Posted by: Nigel Praities Editor's Blog13 May 2014
GP access is rapidly becoming a central battleground for the next election.
While the Conservatives toy with seven-day-a-week surgeries, Labour leader Ed Miliband has resurrected the 48-hour appointment target to end what he called the ‘scandal’ of patients waiting more than a week for an appointment.
Mr Miliband claims that the policy will cost a mere £100m – a sum squeezed from axing competition laws and reducing the number of ‘quangos’ in the NHS (haven’t we heard that before?).
He says that this will improve care and help reduce the pressure on hospitals. And it is – you have to admit - is very clever politics.
The Conservatives left an open goal when they scrapped the target in June 2010 and then stood back as GP practices struggled to cope with rising demand. According to the Labour Party the proportion of people obtaining a GP appointment in 48-hours fell from 80% to just 40% now.
But this is a symptom of a wider malaise in general practice – as highlighted in the BMA’s campaign launched today. £100m is not going to help arrest that. General practice needs a shift change in resources to help it cope with current workload and take on more from hospitals - £1.89 per patient is derisory.
In fact the real cost of the policy will be much harder to calculate.
Any target has the potential to produce unintended consequences. It was widely reported that the introduction of advanced access to meet the 48-hour appointment target resulted in patients finding it difficult to book ahead as practices had to free up time by getting rid of many, if not all, booked appointments to ensure that all patients could be seen within the time limit.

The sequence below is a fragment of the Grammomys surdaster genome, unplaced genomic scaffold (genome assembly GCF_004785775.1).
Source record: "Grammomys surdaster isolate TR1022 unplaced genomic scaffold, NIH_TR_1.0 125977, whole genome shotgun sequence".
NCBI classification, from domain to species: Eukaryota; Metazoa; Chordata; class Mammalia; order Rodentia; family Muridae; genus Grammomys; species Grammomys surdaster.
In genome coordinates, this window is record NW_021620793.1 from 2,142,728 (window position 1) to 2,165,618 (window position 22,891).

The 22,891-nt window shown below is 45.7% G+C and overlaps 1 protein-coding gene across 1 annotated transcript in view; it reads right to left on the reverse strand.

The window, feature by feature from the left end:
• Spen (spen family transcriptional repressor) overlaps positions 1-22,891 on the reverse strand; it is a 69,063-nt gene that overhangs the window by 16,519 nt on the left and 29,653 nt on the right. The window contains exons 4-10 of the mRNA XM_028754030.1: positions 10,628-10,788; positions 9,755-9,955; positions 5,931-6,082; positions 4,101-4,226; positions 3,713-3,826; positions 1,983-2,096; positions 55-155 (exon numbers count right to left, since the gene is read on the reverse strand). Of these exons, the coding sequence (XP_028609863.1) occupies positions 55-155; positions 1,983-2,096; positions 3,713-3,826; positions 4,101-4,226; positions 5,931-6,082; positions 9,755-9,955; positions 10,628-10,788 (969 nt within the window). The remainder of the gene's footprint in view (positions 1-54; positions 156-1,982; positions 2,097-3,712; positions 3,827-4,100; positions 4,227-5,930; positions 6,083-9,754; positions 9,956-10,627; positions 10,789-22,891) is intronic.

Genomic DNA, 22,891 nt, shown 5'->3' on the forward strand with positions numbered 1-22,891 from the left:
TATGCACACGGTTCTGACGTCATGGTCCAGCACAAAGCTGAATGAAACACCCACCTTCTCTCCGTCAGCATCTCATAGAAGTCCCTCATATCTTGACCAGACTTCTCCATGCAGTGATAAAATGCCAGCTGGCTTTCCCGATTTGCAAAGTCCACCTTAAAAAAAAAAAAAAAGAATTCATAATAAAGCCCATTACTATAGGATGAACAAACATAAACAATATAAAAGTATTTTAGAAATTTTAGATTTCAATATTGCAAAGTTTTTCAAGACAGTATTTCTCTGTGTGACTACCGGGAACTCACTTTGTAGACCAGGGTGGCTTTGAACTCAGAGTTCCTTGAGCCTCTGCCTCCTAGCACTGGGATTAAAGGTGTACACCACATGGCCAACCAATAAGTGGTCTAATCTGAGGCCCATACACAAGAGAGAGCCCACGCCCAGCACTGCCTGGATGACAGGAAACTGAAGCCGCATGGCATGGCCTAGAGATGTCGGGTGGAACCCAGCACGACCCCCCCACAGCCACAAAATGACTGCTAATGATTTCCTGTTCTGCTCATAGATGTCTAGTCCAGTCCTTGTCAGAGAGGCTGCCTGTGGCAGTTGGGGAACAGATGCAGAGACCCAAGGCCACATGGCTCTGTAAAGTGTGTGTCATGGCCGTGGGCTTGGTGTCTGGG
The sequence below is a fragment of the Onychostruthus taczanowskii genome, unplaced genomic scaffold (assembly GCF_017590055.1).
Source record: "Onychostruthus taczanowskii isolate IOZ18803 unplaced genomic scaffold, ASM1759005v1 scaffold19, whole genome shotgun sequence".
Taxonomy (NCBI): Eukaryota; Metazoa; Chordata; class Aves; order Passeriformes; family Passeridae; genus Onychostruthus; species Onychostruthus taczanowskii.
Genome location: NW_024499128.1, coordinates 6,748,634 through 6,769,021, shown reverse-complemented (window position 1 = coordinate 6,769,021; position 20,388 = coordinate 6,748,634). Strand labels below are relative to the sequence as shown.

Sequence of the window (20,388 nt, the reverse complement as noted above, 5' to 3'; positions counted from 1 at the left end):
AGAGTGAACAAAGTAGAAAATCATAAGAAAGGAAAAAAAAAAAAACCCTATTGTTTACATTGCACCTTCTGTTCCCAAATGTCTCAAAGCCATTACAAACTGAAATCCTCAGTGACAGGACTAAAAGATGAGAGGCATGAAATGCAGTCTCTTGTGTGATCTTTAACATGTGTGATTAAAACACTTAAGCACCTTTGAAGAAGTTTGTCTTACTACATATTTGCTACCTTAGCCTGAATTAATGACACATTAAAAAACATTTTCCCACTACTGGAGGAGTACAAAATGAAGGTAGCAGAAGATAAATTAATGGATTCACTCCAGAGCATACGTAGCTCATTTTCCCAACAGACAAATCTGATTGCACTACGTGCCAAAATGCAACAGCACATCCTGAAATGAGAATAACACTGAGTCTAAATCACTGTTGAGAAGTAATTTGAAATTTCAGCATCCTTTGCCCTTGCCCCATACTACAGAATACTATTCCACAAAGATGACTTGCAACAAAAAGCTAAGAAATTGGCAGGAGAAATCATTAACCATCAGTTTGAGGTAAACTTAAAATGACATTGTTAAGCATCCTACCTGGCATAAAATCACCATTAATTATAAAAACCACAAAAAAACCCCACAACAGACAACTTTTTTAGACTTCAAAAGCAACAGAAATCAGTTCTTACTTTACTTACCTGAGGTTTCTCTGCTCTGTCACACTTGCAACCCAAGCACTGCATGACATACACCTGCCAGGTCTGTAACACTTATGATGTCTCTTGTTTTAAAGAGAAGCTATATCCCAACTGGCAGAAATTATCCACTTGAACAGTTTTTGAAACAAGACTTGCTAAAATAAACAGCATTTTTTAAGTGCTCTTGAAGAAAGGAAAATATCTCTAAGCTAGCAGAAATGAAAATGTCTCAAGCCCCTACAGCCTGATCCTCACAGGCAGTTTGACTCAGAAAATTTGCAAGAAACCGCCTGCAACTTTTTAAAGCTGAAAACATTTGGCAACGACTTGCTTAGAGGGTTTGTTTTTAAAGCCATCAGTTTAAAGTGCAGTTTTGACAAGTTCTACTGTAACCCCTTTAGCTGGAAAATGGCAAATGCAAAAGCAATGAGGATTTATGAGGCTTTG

Continuity of care plummeted as practices focussed on meeting the artificial target and patients complained that they struggled to see their usual GP.
Many practices work to this target anyway, but raising patient expectations that they will be seen in 48-hours is irresponsible when many minor ailments could be dealt with by a trip to the pharmacist. If all patients now expect to see a GP in 48 hours then that will place even more pressure on practices.
Mr Miliband may have played a blinder in political terms, but he has got his sums wrong. This target will cost much more than he realises.
Nigel Praities is the editor of Pulse